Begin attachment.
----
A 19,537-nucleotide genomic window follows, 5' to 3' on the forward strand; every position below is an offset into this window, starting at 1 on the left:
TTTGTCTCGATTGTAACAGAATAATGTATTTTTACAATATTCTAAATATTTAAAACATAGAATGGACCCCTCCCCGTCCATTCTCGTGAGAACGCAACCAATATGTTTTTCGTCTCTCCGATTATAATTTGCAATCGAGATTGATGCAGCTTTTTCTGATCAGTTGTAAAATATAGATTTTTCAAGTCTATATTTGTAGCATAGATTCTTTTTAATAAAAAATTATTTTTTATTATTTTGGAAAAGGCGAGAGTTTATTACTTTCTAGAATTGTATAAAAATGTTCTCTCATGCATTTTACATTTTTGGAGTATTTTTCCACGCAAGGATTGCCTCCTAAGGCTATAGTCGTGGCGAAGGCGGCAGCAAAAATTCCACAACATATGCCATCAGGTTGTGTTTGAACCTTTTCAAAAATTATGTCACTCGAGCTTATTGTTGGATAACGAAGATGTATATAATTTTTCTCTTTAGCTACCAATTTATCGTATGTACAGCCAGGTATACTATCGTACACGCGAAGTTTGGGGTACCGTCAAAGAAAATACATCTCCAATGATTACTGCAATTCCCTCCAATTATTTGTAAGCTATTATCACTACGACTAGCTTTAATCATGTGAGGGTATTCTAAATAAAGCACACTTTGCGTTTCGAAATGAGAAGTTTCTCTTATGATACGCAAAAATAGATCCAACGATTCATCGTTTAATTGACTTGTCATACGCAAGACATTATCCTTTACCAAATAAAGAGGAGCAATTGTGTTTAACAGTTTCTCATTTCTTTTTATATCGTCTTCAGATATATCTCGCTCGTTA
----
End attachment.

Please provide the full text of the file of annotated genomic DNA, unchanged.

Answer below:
A 19,537-nucleotide genomic window follows, 5' to 3' on the forward strand; every position below is an offset into this window, starting at 1 on the left:
TTTGTCTCGATTGTAACAGAATAATGTATTTTTACAATATTCTAAATATTTAAAACATAGAATGGACCCCTCCCCGTCCATTCTCGTGAGAACGCAACCAATATGTTTTTCGTCTCTCCGATTATAATTTGCAATCGAGATTGATGCAGCTTTTTCTGATCAGTTGTAAAATATAGATTTTTCAAGTCTATATTTGTAGCATAGATTCTTTTTAATAAAAAATTATTTTTTATTATTTTGGAAAAGGCGAGAGTTTATTACTTTCTAGAATTGTATAAAAATGTTCTCTCATGCATTTTACATTTTTGGAGTATTTTTCCACGCAAGGATTGCCTCCTAAGGCTATAGTCGTGGCGAAGGCGGCAGCAAAAATTCCACAACATATGCCATCAGGTTGTGTTTGAACCTTTTCAAAAATTATGTCACTCGAGCTTATTGTTGGATAACGAAGATGTATATAATTTTTCTCTTTAGCTACCAATTTATCGTATGTACAGCCAGGTATACTATCGTACACGCGAAGTTTGGGGTACCGTCAAAGAAAATACATCTCCAATGATTACTGCAATTCCCTCCAATTATTTGTAAGCTATTATCACTACGACTAGCTTTAATCATGTGAGGGTATTCTAAATAAAGCACACTTTGCGTTTCGAAATGAGAAGTTTCTCTTATGATACGCAAAAATAGATCCAACGATTCATCGTTTAATTGACTTGTCATACGCAAGACATTATCCTTTACCAAATAAAGAGGAGCAATTGTGTTTAACAGTTTCTCATTTCTTTTTATATCGTCTTCAGATATATCTCGCTCGTTA